On the first day of 2018, Boston Mayor Martin J. Walsh stood before Massachusetts’ elected officials at Emerson College’s Cutler Majestic Theatre and thanked them for his re-election. Among his many inauguration promises was the establishment of BostonHires, a city-led effort that aims to place 20,000 unemployed or underemployed Bostonians in jobs that pay a living wage.
“BostonHires is about lifting up each and every one of our residents,” Walsh said in his speech. “The City of Boston has both a trained and ready workforce and an exceptional community of business leaders in need of that talent. I invite our city’s companies, small businesses and community-based organizations to join BostonHires to ensure that all our residents have access to good jobs that keep our economy thriving.”
Walsh’s goal is to fulfill the initiative by 2022 when his current term will come to an end. Now, nearly two months after the project’s launch, the mayor’s office announced that it has begun and is inviting employers to join the effort.
The backbone of BostonHires is known as City Academy, a branch of the program that aims to recruit and train residents to get licenses in hoisting machinery and commercial driving, as well as emergency medical services. The mayor’s office has worked with job training services in the past, but this is the first large-scale job training program led by Walsh.
Andrew DeAngelo is the project coordinator at Building Pathways, a building trades pre-apprenticeship program for low-income Boston residents that has joined the BostonHires effort. He cited job training as the most important part of achieving the initiative’s goal.
“In one year, we have managed to place up to 60 residents into the workforce,” DeAngelo said. “That’s just one of many groups participating in the project.”
The goal to place 20,000 residents into stable jobs by 2022 is Walsh’s most demanding approach to fight inequality and unemployment in Boston yet. His most recent attempt to engage the workforce came before last year’s election when he established a summer program to help get teenagers jobs. He also announced a similar housing plan that aims to establish more than 50,000 new and affordable housing units by 2030.
Trinh Nguyen, the director of the Mayor’s Office of Workforce Development, is in charge of the program and said BostonHires sets a concrete objective for the work her office has been doing for years.
“Working together in our various capacities as employers, job trainers and workforce development professionals, we are pushing ourselves to create a more prosperous and equitable Boston for all,” Nguyen said in a Feb. 15 press release.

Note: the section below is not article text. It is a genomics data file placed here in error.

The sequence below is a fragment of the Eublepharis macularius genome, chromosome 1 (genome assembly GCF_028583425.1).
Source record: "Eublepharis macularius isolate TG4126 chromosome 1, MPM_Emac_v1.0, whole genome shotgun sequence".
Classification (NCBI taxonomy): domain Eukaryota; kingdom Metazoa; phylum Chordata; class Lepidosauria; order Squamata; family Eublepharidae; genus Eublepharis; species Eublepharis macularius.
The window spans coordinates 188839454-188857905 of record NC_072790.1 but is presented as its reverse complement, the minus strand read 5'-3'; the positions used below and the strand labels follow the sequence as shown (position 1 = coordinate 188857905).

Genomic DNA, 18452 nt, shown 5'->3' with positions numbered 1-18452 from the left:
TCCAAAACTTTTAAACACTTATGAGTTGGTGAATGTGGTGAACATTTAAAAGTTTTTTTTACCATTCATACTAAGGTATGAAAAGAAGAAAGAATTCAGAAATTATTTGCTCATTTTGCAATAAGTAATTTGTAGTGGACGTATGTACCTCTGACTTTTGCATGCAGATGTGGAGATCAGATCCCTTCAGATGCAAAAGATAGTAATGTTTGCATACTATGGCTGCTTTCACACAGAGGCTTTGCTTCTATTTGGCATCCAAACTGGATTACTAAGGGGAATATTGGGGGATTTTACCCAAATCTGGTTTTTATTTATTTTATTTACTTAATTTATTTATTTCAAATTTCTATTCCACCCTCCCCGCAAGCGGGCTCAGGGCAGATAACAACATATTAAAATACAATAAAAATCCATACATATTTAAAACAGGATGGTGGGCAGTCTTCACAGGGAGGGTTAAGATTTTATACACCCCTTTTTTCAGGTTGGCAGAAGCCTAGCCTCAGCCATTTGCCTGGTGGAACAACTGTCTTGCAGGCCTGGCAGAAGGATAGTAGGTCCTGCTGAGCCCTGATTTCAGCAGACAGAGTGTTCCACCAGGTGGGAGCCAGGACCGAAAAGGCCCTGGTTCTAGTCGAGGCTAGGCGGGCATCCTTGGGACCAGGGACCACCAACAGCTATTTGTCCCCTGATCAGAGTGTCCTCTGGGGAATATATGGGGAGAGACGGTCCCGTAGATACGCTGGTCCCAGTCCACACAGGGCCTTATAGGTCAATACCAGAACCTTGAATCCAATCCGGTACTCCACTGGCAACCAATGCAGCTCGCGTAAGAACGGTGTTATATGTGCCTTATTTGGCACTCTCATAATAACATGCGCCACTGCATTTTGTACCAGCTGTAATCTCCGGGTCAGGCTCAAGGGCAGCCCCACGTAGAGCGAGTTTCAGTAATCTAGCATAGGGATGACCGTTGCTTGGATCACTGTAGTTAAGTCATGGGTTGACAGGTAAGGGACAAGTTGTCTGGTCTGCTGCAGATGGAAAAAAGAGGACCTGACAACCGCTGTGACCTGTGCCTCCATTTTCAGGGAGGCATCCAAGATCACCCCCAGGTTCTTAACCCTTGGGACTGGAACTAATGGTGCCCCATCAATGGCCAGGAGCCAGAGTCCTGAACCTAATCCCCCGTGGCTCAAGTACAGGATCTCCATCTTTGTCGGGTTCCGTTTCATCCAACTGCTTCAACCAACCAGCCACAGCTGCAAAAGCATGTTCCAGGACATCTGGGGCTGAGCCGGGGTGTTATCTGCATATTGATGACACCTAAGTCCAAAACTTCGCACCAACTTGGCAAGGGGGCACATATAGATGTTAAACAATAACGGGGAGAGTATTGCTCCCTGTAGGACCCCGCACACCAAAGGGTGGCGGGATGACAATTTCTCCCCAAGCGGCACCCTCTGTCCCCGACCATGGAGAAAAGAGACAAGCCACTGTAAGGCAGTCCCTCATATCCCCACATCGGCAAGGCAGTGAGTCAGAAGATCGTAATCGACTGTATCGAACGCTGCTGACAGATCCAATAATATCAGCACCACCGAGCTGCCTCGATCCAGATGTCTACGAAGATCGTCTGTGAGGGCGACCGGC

The simultaneous focus on job training and placement gives low-income residents much of the spotlight. But some say the emphasis on training must focus on employers as well.
Karleen Porcena, the program officer for Boston’s Local Initiatives Support Corporation, said she thinks the program needs to do more to train employers. The Local Initiatives Support Corporation is a national program that works with various communities to ensure accessibility, equal opportunity and resilience.
“There are so many training programs for low-income residents, and that’s amazing. But the issue is not just the residents: We need to train the employers as well,” Porcena said. “The narrative needs to change from looking at potential employees as the ones who need to be changed and fixed. Sometimes it’s the employers who need training to work with their community, not the actual workforce.”
The emphasis on training has not gone unnoticed by employers and trainers alike. A large chunk of the money spent on skills training comes from the federal government, and while Congress has been known to approve funding for these programs, the Trump administration has notoriously cut spending for job training by 40 percent.
Boston’s Operation A.B.L.E. is a training service for workers over 45 and plans to join BostonHires. Mark Gyurina, the chief program officer of the group, is concerned with handling such an ambitious goal.
“We’ve seen less emphasis on worker initiatives from the current administration,” Gyurina said. “Our group works with older residents, and the federal program that helps fund training for individuals over 55 has been cut, and isn’t even included in the president’s proposed budget.”
Samuel Tyler, the president of the Boston Municipal Research Bureau, said the initiative needs to do more to address funding. Tyler has watched Walsh’s fight against inequality since he was first elected, and thinks that while his effort is valid, the mayor’s office will need to be more creative.
“Commercial buildings over a certain square footage are required to pay a linkage fee for a certain number of years. The money made from this partly goes to funding training, but it is a static number, and definitely not enough,” Tyler said. “There really has been an effort to fight inequality, but the problem is that the city doesn’t have many resources for this. They’re going to have to be creative.”
Walsh’s office has been largely silent about the program since his inauguration. According to the Office of Workforce Development, that may be because of the amount of preparation it has taken to get the initiative going. Nguyen said the project is the product of more than a year of analytical research, and she was quick to explain that change takes time. But that the mayor’s office is confident that the program will be a success.
The structure of these long-term plans usually evolves as time progresses, depending on changing legislation and economic circumstances. John Portz, a Northeastern professor of political science, said the Walsh administration is thinking ahead with this initiative.
“I find the City Academy to be particularly interesting,” Portz said. “The fact that Walsh is focusing on job training so early speaks to the fact that he knows how important it will be to maintain.”